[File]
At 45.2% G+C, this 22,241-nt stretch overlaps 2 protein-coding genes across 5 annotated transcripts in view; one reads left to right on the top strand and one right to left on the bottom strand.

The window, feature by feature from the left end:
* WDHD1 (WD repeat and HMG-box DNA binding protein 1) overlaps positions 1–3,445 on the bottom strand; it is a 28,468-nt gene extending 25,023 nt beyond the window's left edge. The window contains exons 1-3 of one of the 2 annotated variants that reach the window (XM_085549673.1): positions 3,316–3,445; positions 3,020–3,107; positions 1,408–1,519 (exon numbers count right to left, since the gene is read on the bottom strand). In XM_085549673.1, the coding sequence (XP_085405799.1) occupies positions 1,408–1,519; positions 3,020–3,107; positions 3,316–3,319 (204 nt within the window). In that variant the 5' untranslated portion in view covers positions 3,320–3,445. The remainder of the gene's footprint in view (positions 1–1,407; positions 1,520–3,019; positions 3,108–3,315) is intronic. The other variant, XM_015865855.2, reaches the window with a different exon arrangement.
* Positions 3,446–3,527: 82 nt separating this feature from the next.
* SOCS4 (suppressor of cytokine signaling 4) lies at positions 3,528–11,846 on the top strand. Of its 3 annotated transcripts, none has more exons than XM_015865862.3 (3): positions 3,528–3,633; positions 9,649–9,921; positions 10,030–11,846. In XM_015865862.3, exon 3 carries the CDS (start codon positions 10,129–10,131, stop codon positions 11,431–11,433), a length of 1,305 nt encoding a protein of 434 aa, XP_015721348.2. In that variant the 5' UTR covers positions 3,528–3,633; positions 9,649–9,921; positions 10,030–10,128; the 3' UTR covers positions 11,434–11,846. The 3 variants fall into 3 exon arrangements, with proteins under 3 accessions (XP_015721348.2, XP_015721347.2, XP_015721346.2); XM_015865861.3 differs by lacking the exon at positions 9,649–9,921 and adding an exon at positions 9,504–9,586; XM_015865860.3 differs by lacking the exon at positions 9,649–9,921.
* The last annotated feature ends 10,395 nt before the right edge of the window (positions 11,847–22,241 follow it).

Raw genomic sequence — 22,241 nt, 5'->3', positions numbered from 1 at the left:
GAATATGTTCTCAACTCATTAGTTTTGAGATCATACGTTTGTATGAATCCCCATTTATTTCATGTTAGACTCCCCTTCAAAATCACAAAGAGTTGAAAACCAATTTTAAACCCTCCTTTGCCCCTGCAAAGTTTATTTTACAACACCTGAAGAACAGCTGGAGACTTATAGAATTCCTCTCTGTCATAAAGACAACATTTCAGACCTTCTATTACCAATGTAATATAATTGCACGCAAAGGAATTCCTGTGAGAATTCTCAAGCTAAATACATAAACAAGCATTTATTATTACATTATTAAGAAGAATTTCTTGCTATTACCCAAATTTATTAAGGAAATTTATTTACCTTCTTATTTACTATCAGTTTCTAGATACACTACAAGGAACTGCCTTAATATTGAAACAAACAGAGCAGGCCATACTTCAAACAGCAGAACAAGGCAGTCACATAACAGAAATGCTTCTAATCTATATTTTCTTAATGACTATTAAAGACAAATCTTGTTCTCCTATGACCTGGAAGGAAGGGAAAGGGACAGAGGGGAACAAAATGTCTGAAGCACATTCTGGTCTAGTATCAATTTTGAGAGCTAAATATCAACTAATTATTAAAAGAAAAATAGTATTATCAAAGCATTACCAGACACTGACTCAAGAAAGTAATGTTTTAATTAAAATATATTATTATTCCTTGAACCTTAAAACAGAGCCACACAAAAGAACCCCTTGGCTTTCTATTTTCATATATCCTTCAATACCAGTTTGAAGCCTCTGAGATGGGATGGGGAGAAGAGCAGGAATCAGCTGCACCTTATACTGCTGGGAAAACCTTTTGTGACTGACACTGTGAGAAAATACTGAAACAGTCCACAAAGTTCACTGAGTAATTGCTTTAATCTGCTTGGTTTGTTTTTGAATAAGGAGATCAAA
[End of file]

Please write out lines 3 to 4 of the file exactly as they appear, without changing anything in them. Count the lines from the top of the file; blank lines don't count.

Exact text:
* WDHD1 (WD repeat and HMG-box DNA binding protein 1) overlaps positions 1–3,445 on the bottom strand; it is a 28,468-nt gene extending 25,023 nt beyond the window's left edge. The window contains exons 1-3 of one of the 2 annotated variants that reach the window (XM_085549673.1): positions 3,316–3,445; positions 3,020–3,107; positions 1,408–1,519 (exon numbers count right to left, since the gene is read on the bottom strand). In XM_085549673.1, the coding sequence (XP_085405799.1) occupies positions 1,408–1,519; positions 3,020–3,107; positions 3,316–3,319 (204 nt within the window). In that variant the 5' untranslated portion in view covers positions 3,320–3,445. The remainder of the gene's footprint in view (positions 1–1,407; positions 1,520–3,019; positions 3,108–3,315) is intronic. The other variant, XM_015865855.2, reaches the window with a different exon arrangement.
* Positions 3,446–3,527: 82 nt separating this feature from the next.